Hillary Clinton has a major problem with young voters. According to the Washington Post, Sanders won handily over Clinton in Iowa with voters under the age of 45. And voters under the age of 30 supported Sanders to the tune of 84 percent.
We can’t assume that young Sanders voters will support the Republican nominee over Clinton, but some of them might stay home. Moreover, it’s fair to suppose that Clinton’s problems with young voters, such the fact that many simply don’t seem to trust her, apply to a large number of those who aren’t dead set against voting for a Republican.
The age factor could become particularly acute for Clinton if the Republicans nominate Marco Rubio (age 44) or Ted Cruz (age 45). Post writers Rosalind Helderman and Scott Clement say that Rubio would be an especially challenging opponent for Clinton among young voters, and I think that’s probably true.
Rubio certainly is running as the candidate of a new generation in much the way John Kennedy did in 1960, and there are some similarities between this year’s GOP nomination battle and the campaign for the Democratic nomination in ’60.
Like Kennedy, Rubio, generally speaking, isn’t the first choice of his Party’s ideological base. In 1960, hard core liberals tended to prefer Hubert Humphrey or Adlai Stevenson, when he finally entered. (My socialist father backed Humphrey; my New Deal Democrat mother supported Stevenson).
Kennedy was also seen by many as too young and inexperienced for the job, and even as little more than a rich pretty-boy. Eleanor Roosevelt, referring to Kennedy’s book Profiles in Courage, said that Kennedy needed to show more courage and fewer profiles.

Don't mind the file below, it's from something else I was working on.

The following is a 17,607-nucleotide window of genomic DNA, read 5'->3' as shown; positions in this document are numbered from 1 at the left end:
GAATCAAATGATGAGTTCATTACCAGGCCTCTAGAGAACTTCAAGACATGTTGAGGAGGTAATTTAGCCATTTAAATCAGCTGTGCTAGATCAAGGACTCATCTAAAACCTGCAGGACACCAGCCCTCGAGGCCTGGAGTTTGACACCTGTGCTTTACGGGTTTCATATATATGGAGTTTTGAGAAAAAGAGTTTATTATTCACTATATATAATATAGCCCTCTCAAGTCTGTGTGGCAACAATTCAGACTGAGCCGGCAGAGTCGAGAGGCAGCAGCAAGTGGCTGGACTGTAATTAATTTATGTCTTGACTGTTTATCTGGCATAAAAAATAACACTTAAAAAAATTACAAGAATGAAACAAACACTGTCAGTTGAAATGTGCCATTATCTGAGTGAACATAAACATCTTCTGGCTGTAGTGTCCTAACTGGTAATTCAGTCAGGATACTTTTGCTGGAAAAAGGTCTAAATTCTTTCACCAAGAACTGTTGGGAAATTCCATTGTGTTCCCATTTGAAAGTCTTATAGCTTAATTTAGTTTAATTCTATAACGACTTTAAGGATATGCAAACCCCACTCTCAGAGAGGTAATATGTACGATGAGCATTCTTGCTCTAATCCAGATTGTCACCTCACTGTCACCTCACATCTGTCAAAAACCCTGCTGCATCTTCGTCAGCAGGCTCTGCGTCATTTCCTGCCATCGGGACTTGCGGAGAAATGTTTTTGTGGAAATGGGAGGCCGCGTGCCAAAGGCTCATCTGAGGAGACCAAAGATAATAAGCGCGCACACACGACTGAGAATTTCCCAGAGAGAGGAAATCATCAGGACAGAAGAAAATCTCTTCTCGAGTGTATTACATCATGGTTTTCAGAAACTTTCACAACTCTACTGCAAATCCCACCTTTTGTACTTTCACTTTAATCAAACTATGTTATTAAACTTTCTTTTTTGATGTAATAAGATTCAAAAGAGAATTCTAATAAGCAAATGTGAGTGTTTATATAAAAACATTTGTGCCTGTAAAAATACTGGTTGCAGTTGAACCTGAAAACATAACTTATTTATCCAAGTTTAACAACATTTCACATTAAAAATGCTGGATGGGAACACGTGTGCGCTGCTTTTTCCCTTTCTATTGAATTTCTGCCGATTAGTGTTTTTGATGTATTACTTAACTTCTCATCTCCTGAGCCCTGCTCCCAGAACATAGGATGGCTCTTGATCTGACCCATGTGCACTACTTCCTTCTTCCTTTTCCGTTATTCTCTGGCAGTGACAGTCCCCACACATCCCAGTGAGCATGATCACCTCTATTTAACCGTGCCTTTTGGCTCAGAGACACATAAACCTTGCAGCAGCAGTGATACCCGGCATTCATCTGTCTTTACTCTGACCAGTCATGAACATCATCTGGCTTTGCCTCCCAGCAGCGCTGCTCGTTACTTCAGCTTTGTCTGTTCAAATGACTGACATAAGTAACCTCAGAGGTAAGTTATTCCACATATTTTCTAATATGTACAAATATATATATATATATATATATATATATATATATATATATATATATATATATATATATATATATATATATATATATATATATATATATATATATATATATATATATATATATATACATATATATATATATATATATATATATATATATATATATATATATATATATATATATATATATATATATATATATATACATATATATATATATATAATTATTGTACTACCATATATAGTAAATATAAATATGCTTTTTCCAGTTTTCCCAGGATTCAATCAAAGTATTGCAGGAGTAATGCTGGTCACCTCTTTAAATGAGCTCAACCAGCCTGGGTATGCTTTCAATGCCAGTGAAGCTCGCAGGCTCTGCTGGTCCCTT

Humphrey was only 49 at this stage of the 1960 race and hadn’t been in Congress for any longer than Kennedy. But his strong, courageous liberal record (e.g. on civil rights) gave him stature and credibility with the base (a term not yet used for this purpose) that Kennedy lacked. Like Cruz, Humphrey didn’t seem very young.
The analogy to 1960 breaks down because Humphrey did not know how to run an effective presidential campaign and he lacked the financial resources to compete with the Kennedys. Cruz seems to know more than anyone in the race about running and money isn’t a problem.
On the other hand, youthful good looks probably didn’t matter as much in 1960 as they do now. They were an asset for Kennedy, but not unambiguously so.
56 years later, Rubio’s youthful good looks and his ability to connect with young voters are his not-so-secret weapon. If he makes it to the general election and faces Hillary Clinton, I think they might well be a particularly powerful one.
JOHN adds: In a recent Minnesota Poll, Rubio clobbered Hillary Clinton by eight points among young voters. In Minnesota! So I think the difficulty Hillary faces in a matchup with Rubio is not just hypothetical.